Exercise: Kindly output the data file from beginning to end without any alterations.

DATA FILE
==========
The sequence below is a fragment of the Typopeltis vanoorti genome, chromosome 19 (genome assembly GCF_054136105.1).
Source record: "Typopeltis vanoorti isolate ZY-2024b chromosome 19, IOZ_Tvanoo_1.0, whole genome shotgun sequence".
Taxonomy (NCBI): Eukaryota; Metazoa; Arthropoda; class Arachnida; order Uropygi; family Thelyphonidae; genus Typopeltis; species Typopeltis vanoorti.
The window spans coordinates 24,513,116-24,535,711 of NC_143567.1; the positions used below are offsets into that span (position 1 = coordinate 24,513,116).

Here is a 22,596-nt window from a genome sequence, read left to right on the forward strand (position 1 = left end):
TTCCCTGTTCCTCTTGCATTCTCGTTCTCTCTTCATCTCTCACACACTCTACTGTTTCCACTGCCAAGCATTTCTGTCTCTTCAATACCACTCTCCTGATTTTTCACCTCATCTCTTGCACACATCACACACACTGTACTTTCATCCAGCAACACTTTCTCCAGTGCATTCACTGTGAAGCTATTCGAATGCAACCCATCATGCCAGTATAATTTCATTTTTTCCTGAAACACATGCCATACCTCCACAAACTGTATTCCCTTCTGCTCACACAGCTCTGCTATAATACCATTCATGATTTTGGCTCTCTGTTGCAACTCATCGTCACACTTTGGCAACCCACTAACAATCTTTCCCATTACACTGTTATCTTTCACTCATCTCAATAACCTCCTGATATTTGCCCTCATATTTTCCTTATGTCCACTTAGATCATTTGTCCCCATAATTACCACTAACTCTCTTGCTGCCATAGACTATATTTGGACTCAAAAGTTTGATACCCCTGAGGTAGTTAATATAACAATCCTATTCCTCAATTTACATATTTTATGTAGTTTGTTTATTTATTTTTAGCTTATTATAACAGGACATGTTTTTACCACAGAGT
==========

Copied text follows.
The sequence below is a fragment of the Typopeltis vanoorti genome, chromosome 19 (genome assembly GCF_054136105.1).
Source record: "Typopeltis vanoorti isolate ZY-2024b chromosome 19, IOZ_Tvanoo_1.0, whole genome shotgun sequence".
Taxonomy (NCBI): Eukaryota; Metazoa; Arthropoda; class Arachnida; order Uropygi; family Thelyphonidae; genus Typopeltis; species Typopeltis vanoorti.
The window spans coordinates 24,513,116-24,535,711 of NC_143567.1; the positions used below are offsets into that span (position 1 = coordinate 24,513,116).

Here is a 22,596-nt window from a genome sequence, read left to right on the forward strand (position 1 = left end):
TTCCCTGTTCCTCTTGCATTCTCGTTCTCTCTTCATCTCTCACACACTCTACTGTTTCCACTGCCAAGCATTTCTGTCTCTTCAATACCACTCTCCTGATTTTTCACCTCATCTCTTGCACACATCACACACACTGTACTTTCATCCAGCAACACTTTCTCCAGTGCATTCACTGTGAAGCTATTCGAATGCAACCCATCATGCCAGTATAATTTCATTTTTTCCTGAAACACATGCCATACCTCCACAAACTGTATTCCCTTCTGCTCACACAGCTCTGCTATAATACCATTCATGATTTTGGCTCTCTGTTGCAACTCATCGTCACACTTTGGCAACCCACTAACAATCTTTCCCATTACACTGTTATCTTTCACTCATCTCAATAACCTCCTGATATTTGCCCTCATATTTTCCTTATGTCCACTTAGATCATTTGTCCCCATAATTACCACTAACTCTCTTGCTGCCATAGACTATATTTGGACTCAAAAGTTTGATACCCCTGAGGTAGTTAATATAACAATCCTATTCCTCAATTTACATATTTTATGTAGTTTGTTTATTTATTTTTAGCTTATTATAACAGGACATGTTTTTACCACAGAGT